Sat. Jul 2nd, 2022

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Album Review: Thee Oh Sees – Mutilator Defeated At Last

2 min read

There are few bands out like there like Thee Oh Sees, and there are fewer albums out there like Mutilator Defeated At Last. Although the group’s sonic influences are clear – a mix of psych, glam and garage rock dominates the proceedings – like true artists, they take an identifiable genre to an entirely original plane. In essence, though you may have the key to open this door, you will be wholly surprised by what you find behind it.

CF-055coverThe proceedings are, from the outside, distinctly anarchic. Although album opener Web has a strong, repetitive structure, the semblance of order seems to only be present in order to set the listener up for the sonic carnage that descends upon the piece just over halfway through its running time. Sticky Hulks, the album’s longest track at almost seven minutes, takes a similar approach: though the track begins with the kind of airy and pristine melodies that could have almost been grafted on from an early Portishead album, the band play bait and switch over, and over again. Tones and textures are adopted and then dropped. Rather than this feeling like musical ADHD, however, it streamlines the track, leading it towards a place of genuine explosive wonder.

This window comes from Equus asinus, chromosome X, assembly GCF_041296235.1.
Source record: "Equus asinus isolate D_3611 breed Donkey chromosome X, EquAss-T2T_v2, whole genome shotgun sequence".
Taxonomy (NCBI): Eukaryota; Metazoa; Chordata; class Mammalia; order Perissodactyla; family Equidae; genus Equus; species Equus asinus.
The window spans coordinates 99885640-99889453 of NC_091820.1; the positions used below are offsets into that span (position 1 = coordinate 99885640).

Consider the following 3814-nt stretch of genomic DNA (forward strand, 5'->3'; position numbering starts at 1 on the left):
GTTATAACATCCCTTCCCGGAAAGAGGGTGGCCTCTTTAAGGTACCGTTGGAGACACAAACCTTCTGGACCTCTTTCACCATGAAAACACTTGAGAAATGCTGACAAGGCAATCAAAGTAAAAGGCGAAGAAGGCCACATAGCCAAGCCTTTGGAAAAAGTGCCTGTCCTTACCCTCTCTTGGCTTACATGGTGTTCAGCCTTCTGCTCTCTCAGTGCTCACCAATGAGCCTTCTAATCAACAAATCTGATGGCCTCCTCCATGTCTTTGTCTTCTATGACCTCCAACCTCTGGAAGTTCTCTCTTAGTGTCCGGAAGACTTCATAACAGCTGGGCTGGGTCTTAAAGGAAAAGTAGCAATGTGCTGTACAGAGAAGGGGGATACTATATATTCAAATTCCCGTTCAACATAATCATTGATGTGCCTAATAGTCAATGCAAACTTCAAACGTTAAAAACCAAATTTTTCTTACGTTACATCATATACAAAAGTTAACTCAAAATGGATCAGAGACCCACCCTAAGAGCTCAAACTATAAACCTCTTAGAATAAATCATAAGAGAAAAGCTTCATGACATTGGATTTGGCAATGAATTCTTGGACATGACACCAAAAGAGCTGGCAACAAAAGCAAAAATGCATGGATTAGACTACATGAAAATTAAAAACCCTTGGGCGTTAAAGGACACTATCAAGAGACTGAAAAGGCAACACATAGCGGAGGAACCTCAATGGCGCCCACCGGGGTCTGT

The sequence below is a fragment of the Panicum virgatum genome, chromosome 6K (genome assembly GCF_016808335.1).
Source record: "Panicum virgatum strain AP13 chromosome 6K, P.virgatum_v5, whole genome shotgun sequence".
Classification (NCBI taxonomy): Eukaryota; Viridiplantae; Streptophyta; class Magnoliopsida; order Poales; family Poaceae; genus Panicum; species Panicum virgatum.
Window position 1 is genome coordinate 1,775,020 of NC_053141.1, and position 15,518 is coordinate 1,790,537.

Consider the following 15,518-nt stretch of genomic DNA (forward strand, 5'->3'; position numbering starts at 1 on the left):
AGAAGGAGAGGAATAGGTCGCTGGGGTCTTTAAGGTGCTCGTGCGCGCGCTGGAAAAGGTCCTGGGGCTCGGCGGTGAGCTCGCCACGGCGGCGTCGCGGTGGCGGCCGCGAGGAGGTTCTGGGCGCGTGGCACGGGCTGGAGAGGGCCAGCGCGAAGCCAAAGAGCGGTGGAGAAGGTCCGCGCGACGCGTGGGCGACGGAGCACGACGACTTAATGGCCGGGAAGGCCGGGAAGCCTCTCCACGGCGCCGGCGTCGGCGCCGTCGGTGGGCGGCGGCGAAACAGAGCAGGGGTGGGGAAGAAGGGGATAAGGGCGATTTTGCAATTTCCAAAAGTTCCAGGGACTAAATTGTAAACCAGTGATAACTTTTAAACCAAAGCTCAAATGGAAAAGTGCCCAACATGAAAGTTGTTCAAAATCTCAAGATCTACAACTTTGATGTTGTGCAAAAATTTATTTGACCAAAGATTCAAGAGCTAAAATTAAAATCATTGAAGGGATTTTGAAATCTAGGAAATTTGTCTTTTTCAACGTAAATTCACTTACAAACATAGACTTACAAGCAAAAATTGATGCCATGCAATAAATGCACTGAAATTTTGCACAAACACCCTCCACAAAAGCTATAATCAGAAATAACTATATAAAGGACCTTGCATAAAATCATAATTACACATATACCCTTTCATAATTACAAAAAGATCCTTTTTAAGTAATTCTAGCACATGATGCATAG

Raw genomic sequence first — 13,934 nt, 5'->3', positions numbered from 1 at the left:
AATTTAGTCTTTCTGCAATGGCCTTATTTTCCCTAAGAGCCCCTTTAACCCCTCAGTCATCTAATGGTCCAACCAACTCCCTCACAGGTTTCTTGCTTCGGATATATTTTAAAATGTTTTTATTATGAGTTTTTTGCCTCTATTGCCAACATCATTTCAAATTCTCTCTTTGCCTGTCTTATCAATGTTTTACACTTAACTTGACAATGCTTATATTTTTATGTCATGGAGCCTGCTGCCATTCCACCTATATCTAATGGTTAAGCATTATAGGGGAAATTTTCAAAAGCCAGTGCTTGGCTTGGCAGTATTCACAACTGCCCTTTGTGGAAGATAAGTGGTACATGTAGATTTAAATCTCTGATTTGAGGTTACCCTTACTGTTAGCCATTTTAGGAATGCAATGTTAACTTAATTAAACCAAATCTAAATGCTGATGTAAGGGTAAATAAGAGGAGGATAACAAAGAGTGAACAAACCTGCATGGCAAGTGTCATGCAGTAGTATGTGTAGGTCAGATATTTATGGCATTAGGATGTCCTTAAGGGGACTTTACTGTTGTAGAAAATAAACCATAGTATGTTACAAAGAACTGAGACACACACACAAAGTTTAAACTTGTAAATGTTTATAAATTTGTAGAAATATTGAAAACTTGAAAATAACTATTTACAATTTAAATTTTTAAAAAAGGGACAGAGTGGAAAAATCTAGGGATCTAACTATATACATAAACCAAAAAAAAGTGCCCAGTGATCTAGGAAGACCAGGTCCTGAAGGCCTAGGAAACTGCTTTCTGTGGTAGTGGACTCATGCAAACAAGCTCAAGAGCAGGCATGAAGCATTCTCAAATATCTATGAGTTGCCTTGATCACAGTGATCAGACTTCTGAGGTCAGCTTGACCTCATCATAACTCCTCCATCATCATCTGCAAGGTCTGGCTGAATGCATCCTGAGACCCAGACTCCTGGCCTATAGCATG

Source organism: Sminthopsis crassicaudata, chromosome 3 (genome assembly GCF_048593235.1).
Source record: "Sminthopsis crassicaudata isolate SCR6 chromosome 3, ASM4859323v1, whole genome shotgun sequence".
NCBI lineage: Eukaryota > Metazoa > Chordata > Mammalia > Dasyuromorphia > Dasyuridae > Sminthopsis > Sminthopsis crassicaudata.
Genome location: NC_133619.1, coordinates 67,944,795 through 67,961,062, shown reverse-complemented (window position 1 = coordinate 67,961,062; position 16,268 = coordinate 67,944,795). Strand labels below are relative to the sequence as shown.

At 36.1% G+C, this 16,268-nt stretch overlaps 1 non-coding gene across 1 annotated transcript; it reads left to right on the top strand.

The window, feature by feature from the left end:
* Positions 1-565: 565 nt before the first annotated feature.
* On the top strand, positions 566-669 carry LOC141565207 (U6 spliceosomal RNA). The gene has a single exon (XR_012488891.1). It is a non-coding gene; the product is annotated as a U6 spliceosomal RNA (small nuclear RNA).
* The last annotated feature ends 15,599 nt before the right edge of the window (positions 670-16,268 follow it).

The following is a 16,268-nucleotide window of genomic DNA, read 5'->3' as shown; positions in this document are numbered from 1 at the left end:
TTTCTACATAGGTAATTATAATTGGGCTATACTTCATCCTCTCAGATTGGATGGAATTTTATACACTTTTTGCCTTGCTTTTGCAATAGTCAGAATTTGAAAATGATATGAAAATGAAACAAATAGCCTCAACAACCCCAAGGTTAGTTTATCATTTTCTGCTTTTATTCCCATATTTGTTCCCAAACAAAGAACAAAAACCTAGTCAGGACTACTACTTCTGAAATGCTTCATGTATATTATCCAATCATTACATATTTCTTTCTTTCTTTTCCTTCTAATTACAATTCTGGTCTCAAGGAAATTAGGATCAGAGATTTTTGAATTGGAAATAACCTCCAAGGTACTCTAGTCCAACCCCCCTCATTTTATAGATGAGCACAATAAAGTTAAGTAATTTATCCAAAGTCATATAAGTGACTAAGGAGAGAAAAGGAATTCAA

Indeed, wonder seems to be the imperative word to use when describing Mutilator. Though tracks like Turned Out Light get rough – albeit in a distinctly playful way – the tone that dominates the album is a kind of wide-eyed excitement. Everything is interesting, everything is worth exploring, from the acoustic work on Holy Smoke to the bassy rumbles of Poor Queen. Thee Oh Sees prove themselves to be a band that finds everything worthy of a go, from the gentle to the giant, from the lusty to the beatific.

The band are tighter than they have ever been before, and manage to find places to show off their technical mastery without ever seeming as though they are trying to shoehorn in unnecessary or distracting solos.  From the drum work that begins Rogue Planet; to the sticky riffs that take Lupine Ossuary to another level, every instrumental choice rings true.

Delightful might seem like an odd compliment to tack on to a record as demented and unhinged as Mutilator, but that seems like the only way to tag such a diverse string of songs. After all, the expression on your face by the time the album is done with its deranged dance will be a crooked, ear to ear smile. I promise you.